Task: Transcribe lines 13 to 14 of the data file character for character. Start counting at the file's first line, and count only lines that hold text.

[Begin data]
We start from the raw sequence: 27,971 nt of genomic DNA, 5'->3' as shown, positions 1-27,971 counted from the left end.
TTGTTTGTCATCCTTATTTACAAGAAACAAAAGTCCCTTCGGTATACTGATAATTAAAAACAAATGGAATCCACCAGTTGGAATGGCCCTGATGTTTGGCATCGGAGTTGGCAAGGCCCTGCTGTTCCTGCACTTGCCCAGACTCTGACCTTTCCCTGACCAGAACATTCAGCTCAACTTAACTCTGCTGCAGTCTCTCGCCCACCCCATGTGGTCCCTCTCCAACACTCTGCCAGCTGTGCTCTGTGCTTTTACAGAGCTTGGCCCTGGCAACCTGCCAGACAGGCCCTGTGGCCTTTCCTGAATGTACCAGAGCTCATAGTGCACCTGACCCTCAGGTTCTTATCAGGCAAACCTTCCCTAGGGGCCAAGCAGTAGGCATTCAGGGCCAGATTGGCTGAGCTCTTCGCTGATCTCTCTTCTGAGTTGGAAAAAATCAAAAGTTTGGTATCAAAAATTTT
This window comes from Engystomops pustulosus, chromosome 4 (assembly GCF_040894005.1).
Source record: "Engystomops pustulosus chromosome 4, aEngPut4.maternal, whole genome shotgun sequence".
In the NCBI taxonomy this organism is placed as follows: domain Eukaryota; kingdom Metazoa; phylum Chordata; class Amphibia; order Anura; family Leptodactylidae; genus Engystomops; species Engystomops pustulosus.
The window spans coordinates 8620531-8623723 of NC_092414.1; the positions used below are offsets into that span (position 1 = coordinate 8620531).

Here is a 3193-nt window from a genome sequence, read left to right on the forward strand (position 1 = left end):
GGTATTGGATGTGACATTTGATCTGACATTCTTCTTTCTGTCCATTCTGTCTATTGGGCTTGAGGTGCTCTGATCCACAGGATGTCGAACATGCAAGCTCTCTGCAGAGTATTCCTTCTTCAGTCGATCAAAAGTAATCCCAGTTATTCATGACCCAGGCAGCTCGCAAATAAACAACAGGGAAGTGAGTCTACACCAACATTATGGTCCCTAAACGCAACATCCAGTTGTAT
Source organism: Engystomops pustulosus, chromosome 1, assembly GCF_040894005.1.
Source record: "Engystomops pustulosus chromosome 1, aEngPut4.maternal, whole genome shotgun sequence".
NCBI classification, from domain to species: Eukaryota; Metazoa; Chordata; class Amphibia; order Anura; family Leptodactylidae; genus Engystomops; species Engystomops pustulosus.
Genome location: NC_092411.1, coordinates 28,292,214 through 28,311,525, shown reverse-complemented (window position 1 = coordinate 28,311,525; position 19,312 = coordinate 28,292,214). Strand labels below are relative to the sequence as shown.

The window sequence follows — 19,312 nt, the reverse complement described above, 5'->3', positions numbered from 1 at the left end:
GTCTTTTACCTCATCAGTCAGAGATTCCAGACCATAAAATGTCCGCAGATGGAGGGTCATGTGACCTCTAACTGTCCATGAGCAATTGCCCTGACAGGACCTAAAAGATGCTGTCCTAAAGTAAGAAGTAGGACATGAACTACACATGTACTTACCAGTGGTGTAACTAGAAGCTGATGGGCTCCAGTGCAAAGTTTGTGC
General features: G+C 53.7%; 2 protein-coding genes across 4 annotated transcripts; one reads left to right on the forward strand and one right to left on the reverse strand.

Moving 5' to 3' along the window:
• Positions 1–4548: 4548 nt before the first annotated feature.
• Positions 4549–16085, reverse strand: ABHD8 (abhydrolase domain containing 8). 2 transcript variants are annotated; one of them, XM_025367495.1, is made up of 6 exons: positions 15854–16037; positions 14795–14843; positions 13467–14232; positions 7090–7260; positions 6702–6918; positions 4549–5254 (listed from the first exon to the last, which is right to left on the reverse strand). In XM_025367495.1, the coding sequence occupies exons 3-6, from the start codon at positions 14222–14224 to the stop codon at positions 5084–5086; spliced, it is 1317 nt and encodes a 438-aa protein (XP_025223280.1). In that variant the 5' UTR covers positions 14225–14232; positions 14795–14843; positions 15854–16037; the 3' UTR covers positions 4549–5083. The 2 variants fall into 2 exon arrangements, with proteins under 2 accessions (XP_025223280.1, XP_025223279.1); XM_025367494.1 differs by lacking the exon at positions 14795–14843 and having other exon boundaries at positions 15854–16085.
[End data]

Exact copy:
The window sequence follows — 19,312 nt, the reverse complement described above, 5'->3', positions numbered from 1 at the left end:
GTCTTTTACCTCATCAGTCAGAGATTCCAGACCATAAAATGTCCGCAGATGGAGGGTCATGTGACCTCTAACTGTCCATGAGCAATTGCCCTGACAGGACCTAAAAGATGCTGTCCTAAAGTAAGAAGTAGGACATGAACTACACATGTACTTACCAGTGGTGTAACTAGAAGCTGATGGGCTCCAGTGCAAAGTTTGTGC